bhāva-jñānena hāvena rūpa-cāturya-saṁpadā |
−−−⏑¦⏑−−−¦¦−−−−¦⏑−⏑−strīṇām-eva ca śaktāḥ stha saṁrāge kiṁ punar-nṛṇām || 4.12
Again, through knowing the emotions,
through challenging invitations,
Through possession of beautiful form and dexterity,
You are powerful agents in respect of passion in women,
To say nothing of passion in men.
In today's verse bhāva-jñānena and rūpa-cāturya-saṁpadā mirror similar expressions in BC4.9, namely, bhāva-grahaṇa-paṇḍitāḥ (“being expert in understanding the emotions”) and rūpa-cāturya-saṁpannāḥ (“being possessed of beautiful form and dexterity”). Is it Aśvaghoṣa's intention to give the reader or listener a second chance to consider not only the ostensible meaning of these expressions, but also any hidden meaning which might lie buried in them?
The new element in the first half of today's verse is hāvena, from the root √hve, which the dictionary gives as "to call upon, summon, challenge." As the collective noun for “ten coquettish gestures of women,” however, hāva is most often used to mean so-called blandishments. Hence the ostensible meaning of hāvena in the 1st pāda is “by your coquetry” (EBC), or “by your blandishments” (EHJ), or “with your flirtatious dalliance” (PO). I think the hidden meaning that Aśvaghoṣa had in mind might have been nothing flirtatious but rather the kind of challenge that the Buddha issues to Nanda at the end of the 16th canto of Saundara-nanda, culminating in the following verse:
"After ploughing and protecting the soil with great pains, a farmer gains a bounteous crop of corn; After striving to plumb the ocean's waters, a diver revels in a bounty of coral and pearls; / After seeing off with arrows the endeavour of rival kings, a king enjoys royal dominion. So direct your energy in pursuit of peace, for in directed energy, undoubtedly, lies all growth." // SN16.98 //
Udāyin's intention is to describe the courtesans as being so emotionally intelligent, flirtatious, beautiful and deft as to be capable of inflaming passion even in other women, let alone in men.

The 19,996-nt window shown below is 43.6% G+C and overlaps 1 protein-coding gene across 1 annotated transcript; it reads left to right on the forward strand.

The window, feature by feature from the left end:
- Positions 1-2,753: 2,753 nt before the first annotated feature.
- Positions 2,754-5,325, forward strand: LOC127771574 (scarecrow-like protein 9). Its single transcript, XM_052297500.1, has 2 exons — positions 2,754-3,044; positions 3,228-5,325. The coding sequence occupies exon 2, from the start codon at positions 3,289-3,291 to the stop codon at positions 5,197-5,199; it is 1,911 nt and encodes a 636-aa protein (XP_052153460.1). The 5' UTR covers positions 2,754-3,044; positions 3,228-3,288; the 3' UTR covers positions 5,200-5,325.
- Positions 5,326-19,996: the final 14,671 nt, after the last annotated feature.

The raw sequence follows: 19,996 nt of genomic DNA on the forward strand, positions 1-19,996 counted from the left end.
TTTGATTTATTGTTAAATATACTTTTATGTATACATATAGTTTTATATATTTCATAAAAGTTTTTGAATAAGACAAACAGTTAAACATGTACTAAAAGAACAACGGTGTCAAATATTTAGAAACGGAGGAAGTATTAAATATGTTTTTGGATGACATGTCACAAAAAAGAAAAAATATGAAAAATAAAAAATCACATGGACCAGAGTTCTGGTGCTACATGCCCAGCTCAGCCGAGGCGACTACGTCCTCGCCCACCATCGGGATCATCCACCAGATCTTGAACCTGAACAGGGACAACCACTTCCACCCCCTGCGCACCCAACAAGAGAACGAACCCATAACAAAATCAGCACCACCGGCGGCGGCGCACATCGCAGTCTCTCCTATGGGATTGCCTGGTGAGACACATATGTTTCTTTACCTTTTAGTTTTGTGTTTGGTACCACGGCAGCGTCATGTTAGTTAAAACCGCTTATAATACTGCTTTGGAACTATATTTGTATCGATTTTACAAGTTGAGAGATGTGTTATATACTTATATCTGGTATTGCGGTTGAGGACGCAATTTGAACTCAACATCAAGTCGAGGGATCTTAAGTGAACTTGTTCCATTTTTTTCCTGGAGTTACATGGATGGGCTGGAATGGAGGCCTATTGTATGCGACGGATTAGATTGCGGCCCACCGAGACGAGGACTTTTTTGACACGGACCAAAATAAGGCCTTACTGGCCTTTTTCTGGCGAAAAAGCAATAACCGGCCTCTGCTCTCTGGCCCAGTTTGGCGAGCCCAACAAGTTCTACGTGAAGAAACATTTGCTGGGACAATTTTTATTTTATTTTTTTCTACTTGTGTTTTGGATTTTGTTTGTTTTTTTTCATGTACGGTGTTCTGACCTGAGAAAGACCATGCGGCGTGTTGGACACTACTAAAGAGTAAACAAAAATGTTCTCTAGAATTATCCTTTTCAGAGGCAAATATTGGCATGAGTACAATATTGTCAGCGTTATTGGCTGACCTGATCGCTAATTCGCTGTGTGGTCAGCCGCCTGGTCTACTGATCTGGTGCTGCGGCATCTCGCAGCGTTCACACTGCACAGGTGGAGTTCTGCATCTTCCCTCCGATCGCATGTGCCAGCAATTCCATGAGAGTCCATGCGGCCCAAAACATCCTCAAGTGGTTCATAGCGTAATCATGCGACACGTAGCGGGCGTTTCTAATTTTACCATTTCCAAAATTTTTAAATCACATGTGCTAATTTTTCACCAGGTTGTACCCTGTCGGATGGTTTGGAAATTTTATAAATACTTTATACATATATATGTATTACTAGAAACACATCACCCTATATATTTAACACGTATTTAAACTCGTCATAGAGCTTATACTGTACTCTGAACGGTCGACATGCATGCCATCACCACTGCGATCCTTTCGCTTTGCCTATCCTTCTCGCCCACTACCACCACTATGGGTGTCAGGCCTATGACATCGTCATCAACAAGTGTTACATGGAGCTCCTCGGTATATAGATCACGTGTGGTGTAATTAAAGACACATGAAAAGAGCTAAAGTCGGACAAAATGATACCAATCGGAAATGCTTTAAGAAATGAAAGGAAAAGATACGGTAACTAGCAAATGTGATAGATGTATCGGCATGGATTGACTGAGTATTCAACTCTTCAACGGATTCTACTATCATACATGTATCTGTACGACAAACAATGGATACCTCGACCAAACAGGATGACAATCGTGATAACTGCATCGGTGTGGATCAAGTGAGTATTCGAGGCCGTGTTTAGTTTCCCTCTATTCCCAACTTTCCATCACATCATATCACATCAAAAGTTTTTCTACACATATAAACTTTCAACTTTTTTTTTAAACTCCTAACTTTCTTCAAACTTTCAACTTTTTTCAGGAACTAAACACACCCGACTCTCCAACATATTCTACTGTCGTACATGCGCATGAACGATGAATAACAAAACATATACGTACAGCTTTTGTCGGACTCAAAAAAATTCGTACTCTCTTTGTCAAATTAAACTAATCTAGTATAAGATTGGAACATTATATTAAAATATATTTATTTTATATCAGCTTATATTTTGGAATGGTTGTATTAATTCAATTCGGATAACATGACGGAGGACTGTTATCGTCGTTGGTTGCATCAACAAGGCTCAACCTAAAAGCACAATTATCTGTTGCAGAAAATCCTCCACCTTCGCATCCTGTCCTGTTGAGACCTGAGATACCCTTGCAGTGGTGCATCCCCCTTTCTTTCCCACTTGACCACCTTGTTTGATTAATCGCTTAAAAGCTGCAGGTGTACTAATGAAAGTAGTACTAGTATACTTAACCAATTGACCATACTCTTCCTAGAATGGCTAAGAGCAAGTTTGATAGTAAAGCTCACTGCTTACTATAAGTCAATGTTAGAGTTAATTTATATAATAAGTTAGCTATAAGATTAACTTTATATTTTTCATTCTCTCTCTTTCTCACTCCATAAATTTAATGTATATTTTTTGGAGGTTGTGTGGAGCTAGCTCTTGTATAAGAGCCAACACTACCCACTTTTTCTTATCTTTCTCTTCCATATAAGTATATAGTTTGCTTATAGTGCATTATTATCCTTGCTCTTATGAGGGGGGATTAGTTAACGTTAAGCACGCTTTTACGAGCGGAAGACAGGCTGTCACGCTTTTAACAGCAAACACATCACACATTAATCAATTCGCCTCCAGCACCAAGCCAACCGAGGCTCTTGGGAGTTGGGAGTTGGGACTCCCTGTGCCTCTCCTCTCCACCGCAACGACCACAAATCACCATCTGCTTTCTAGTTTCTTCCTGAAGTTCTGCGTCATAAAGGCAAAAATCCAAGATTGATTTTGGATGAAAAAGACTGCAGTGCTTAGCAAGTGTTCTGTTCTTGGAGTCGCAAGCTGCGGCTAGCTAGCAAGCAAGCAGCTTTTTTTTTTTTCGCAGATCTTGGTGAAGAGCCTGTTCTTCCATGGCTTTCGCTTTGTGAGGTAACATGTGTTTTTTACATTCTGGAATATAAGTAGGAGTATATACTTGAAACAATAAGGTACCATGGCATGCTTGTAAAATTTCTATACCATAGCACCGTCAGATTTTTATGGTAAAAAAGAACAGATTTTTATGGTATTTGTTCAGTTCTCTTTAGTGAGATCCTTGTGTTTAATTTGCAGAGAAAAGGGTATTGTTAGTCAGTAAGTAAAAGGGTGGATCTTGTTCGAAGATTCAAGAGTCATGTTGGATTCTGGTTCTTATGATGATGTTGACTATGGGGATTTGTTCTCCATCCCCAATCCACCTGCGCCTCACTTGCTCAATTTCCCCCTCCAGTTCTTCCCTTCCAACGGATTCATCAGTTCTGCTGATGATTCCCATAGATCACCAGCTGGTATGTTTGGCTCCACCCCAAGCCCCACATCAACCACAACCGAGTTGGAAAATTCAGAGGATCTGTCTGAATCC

The words that Aśvaghoṣa puts in Udāyin's mouth, however, are such that he might also be describing a group of female buddhas who are so emotionally intelligent, challenging, possessed of that form which is free of “form,” and skillful, that each of them is able to exert an indirect but powerful influence both on other women and on other men, in the matter of devoting oneself to passion or, conversely, to dispassion.
bhāva-jñānena (inst. sg.): by knowing the heart ; through the higher knowledge (derived from meditation) of being
bhāva-jñā: mfn. knowing the heart
bhāva: m. becoming, being ; any state of mind or body , way of thinking or feeling , sentiment , opinion , disposition , intention ; purport , meaning , sense ; love , affection , attachment ; the seat of the feelings or affections , heart , soul , mind
jñāna: n. knowing , becoming acquainted with , knowledge , (esp.) the higher knowledge (derived from meditation on the one Universal Spirit)
hāvena (inst. sg.): m. (from √ hve) calling , alluring , dalliance , blandishment (collective N. of ten coquettish gestures of women)
√ hve: to call , call upon , summon , challenge , invoke (with nāmnā , " to call by name " ; with yuddhe , " to challenge to fight ")
rūpa-cāturya-saṁpadā (inst. sg.): by possession of beautiful form and dexterity
rūpa: n. any outward appearance or phenomenon or colour (often pl.) , form , shape , figure ; handsome form, beauty
cāturya: n. dexterity; amiableness
sampad: f. success , accomplishment , completion , fulfilment , perfection ; attainment , acquisition , possession , enjoyment ; being , existence (ifc.= " possessed of ")
strīṇām (gen. pl.): f. women
śaktāḥ (nom. pl. f.): mfn able , competent for , equal to , capable of (instr. gen. dat. loc. acc. of person with prati inf. , or comp.) [Apte: 1. able; 2. strong; 3. rich; 4. significant; 5. clever; 6. speaking kindly]
śak: to be strong or powerful , be able to or capable of or competent for (with acc. dat. or loc.)
stha = 2nd pers. pl. as: to be
saṁrāge (loc. sg.): m. redness ; passion, vehemence
kiṁ punar: ind. how much more? how much less?
nṛṇām (gen. pl.): m. men
[Relation to Sanskrit tenuous]